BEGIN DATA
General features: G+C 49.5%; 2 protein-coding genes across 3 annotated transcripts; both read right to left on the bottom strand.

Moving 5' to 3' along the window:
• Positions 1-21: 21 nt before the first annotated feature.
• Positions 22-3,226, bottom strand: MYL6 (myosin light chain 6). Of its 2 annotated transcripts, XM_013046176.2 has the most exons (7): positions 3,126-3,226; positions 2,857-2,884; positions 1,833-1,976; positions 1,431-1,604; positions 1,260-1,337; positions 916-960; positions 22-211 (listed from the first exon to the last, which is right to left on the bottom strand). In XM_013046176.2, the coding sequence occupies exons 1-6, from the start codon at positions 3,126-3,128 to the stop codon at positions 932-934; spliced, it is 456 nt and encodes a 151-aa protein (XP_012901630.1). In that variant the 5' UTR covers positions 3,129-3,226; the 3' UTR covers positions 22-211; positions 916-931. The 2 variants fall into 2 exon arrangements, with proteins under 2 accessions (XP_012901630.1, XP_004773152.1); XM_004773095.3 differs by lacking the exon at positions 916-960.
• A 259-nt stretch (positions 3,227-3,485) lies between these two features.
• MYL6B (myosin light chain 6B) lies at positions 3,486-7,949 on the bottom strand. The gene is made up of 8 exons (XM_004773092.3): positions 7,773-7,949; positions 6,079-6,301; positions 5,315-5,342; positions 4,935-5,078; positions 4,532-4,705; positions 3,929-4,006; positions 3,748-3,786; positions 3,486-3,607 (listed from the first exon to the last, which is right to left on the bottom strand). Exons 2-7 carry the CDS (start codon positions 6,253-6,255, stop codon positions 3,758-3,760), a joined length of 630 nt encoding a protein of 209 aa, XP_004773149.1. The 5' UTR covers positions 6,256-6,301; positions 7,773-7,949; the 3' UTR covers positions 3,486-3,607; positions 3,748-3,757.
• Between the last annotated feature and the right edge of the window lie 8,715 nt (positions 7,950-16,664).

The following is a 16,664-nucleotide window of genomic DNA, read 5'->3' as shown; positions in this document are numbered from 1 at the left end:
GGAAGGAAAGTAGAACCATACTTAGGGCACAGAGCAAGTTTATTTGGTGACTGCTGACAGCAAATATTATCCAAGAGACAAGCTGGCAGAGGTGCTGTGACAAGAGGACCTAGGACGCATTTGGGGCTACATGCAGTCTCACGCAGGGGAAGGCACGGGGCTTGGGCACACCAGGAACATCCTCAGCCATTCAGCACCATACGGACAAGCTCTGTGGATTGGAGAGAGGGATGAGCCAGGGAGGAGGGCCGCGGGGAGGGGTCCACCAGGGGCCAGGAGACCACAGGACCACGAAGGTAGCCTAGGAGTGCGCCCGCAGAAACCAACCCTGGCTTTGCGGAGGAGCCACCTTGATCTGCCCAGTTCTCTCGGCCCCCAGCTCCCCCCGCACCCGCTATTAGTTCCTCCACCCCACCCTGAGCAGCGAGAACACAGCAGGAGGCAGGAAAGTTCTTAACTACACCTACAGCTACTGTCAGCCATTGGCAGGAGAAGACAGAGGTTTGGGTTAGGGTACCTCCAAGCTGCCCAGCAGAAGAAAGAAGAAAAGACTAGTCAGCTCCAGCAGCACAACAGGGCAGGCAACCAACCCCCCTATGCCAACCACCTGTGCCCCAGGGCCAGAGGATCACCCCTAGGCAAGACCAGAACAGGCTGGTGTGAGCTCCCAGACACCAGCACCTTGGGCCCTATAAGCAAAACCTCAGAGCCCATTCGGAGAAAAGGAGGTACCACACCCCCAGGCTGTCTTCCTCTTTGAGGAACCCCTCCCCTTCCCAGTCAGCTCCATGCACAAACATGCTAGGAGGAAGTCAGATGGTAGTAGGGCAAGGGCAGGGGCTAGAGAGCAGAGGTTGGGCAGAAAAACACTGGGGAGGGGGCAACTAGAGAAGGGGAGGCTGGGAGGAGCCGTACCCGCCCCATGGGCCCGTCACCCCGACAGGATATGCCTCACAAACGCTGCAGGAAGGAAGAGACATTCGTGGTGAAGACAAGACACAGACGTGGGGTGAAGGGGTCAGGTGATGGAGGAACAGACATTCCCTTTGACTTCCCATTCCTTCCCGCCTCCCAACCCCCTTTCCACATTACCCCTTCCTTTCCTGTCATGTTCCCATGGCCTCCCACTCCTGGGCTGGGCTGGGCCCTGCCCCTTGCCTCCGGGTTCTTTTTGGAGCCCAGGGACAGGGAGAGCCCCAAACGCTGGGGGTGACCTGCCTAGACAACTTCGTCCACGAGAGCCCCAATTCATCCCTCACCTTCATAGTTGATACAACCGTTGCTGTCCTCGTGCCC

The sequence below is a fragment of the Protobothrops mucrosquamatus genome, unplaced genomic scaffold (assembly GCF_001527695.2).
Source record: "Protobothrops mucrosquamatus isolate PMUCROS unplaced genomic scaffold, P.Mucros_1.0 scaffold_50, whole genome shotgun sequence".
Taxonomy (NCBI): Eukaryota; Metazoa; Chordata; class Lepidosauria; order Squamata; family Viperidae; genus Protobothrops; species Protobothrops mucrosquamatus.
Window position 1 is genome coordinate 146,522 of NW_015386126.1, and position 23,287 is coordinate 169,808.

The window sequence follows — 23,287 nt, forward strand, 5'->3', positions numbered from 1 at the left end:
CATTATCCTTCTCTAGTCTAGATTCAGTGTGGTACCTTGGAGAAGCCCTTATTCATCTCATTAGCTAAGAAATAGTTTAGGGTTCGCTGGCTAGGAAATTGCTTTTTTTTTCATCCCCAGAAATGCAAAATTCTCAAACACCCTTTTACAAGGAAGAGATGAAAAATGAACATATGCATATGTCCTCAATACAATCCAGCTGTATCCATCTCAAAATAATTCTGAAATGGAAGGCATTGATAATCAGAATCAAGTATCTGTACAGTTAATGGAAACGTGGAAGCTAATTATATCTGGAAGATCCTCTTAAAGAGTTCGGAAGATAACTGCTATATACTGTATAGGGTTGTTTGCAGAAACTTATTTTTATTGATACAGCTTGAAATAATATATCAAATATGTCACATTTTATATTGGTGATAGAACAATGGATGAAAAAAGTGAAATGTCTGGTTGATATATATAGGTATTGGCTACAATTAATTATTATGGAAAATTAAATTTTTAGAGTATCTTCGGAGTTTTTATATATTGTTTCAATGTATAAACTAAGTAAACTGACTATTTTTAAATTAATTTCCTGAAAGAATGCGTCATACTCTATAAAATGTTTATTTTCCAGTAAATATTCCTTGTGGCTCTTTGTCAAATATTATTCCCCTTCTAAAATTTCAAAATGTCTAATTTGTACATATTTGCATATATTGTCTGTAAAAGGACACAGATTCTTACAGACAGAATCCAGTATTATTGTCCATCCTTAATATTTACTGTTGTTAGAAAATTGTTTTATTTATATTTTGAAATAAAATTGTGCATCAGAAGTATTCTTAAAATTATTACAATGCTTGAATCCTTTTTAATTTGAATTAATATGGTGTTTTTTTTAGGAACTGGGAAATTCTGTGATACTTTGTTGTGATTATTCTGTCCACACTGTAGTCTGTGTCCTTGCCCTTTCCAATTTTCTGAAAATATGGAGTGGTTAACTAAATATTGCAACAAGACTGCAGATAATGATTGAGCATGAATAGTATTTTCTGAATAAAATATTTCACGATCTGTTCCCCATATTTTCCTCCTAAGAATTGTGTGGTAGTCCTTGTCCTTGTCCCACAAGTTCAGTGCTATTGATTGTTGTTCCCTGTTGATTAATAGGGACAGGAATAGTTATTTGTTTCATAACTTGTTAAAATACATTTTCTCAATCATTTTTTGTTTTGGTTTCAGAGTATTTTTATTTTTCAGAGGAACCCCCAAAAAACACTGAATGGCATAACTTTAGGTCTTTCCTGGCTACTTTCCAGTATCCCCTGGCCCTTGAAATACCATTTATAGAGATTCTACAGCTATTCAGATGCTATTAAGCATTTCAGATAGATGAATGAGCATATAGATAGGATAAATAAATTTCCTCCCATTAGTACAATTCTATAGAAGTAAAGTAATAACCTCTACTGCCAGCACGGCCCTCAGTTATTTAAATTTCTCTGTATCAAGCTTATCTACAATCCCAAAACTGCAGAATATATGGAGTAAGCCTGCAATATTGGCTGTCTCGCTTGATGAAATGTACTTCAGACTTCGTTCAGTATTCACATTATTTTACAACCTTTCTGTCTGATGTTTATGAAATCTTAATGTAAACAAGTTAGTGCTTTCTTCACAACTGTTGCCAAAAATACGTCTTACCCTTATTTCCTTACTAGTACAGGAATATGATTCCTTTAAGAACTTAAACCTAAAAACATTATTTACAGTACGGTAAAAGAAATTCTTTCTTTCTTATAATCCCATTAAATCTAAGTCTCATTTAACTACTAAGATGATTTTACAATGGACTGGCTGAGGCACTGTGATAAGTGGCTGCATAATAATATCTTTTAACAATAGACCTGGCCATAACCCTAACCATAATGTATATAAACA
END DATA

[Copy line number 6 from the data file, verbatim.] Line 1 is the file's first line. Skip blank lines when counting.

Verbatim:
• MYL6B (myosin light chain 6B) lies at positions 3,486-7,949 on the bottom strand. The gene is made up of 8 exons (XM_004773092.3): positions 7,773-7,949; positions 6,079-6,301; positions 5,315-5,342; positions 4,935-5,078; positions 4,532-4,705; positions 3,929-4,006; positions 3,748-3,786; positions 3,486-3,607 (listed from the first exon to the last, which is right to left on the bottom strand). Exons 2-7 carry the CDS (start codon positions 6,253-6,255, stop codon positions 3,758-3,760), a joined length of 630 nt encoding a protein of 209 aa, XP_004773149.1. The 5' UTR covers positions 6,256-6,301; positions 7,773-7,949; the 3' UTR covers positions 3,486-3,607; positions 3,748-3,757.